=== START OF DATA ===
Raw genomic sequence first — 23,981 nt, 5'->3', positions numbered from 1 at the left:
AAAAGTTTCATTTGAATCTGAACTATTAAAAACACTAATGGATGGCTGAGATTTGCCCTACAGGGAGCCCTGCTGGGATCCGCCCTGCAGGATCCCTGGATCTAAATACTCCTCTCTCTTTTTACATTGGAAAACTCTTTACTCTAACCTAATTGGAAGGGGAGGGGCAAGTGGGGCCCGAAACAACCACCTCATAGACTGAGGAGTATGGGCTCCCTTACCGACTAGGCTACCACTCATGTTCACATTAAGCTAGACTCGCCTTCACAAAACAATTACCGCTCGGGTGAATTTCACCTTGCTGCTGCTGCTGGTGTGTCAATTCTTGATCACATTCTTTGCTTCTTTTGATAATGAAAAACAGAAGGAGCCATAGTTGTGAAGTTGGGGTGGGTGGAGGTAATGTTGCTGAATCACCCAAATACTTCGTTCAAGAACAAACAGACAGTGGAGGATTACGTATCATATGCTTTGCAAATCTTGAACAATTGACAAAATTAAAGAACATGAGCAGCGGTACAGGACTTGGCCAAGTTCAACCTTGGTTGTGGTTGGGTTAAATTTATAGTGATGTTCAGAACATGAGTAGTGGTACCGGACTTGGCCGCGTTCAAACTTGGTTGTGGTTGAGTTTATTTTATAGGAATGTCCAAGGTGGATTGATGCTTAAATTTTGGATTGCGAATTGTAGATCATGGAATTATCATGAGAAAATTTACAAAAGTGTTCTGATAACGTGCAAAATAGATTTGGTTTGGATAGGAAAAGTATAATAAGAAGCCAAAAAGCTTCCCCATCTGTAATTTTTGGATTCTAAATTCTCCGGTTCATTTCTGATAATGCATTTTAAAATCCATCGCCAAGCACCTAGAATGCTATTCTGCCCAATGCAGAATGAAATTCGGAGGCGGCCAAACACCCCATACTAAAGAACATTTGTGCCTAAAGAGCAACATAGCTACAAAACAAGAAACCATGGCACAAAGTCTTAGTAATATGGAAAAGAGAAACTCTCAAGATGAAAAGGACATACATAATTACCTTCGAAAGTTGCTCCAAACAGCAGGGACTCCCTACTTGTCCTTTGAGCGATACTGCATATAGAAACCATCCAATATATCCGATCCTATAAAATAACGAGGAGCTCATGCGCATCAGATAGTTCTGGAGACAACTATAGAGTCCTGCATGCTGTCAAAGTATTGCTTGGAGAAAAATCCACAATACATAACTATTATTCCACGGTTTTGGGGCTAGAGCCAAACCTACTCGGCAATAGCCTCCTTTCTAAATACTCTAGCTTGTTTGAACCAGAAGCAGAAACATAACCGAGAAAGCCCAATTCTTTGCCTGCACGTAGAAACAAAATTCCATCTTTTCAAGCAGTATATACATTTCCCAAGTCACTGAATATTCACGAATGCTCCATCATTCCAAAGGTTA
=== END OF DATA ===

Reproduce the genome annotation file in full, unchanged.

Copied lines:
Raw genomic sequence first — 23,981 nt, 5'->3', positions numbered from 1 at the left:
AAAAGTTTCATTTGAATCTGAACTATTAAAAACACTAATGGATGGCTGAGATTTGCCCTACAGGGAGCCCTGCTGGGATCCGCCCTGCAGGATCCCTGGATCTAAATACTCCTCTCTCTTTTTACATTGGAAAACTCTTTACTCTAACCTAATTGGAAGGGGAGGGGCAAGTGGGGCCCGAAACAACCACCTCATAGACTGAGGAGTATGGGCTCCCTTACCGACTAGGCTACCACTCATGTTCACATTAAGCTAGACTCGCCTTCACAAAACAATTACCGCTCGGGTGAATTTCACCTTGCTGCTGCTGCTGGTGTGTCAATTCTTGATCACATTCTTTGCTTCTTTTGATAATGAAAAACAGAAGGAGCCATAGTTGTGAAGTTGGGGTGGGTGGAGGTAATGTTGCTGAATCACCCAAATACTTCGTTCAAGAACAAACAGACAGTGGAGGATTACGTATCATATGCTTTGCAAATCTTGAACAATTGACAAAATTAAAGAACATGAGCAGCGGTACAGGACTTGGCCAAGTTCAACCTTGGTTGTGGTTGGGTTAAATTTATAGTGATGTTCAGAACATGAGTAGTGGTACCGGACTTGGCCGCGTTCAAACTTGGTTGTGGTTGAGTTTATTTTATAGGAATGTCCAAGGTGGATTGATGCTTAAATTTTGGATTGCGAATTGTAGATCATGGAATTATCATGAGAAAATTTACAAAAGTGTTCTGATAACGTGCAAAATAGATTTGGTTTGGATAGGAAAAGTATAATAAGAAGCCAAAAAGCTTCCCCATCTGTAATTTTTGGATTCTAAATTCTCCGGTTCATTTCTGATAATGCATTTTAAAATCCATCGCCAAGCACCTAGAATGCTATTCTGCCCAATGCAGAATGAAATTCGGAGGCGGCCAAACACCCCATACTAAAGAACATTTGTGCCTAAAGAGCAACATAGCTACAAAACAAGAAACCATGGCACAAAGTCTTAGTAATATGGAAAAGAGAAACTCTCAAGATGAAAAGGACATACATAATTACCTTCGAAAGTTGCTCCAAACAGCAGGGACTCCCTACTTGTCCTTTGAGCGATACTGCATATAGAAACCATCCAATATATCCGATCCTATAAAATAACGAGGAGCTCATGCGCATCAGATAGTTCTGGAGACAACTATAGAGTCCTGCATGCTGTCAAAGTATTGCTTGGAGAAAAATCCACAATACATAACTATTATTCCACGGTTTTGGGGCTAGAGCCAAACCTACTCGGCAATAGCCTCCTTTCTAAATACTCTAGCTTGTTTGAACCAGAAGCAGAAACATAACCGAGAAAGCCCAATTCTTTGCCTGCACGTAGAAACAAAATTCCATCTTTTCAAGCAGTATATACATTTCCCAAGTCACTGAATATTCACGAATGCTCCATCATTCCAAAGGTTA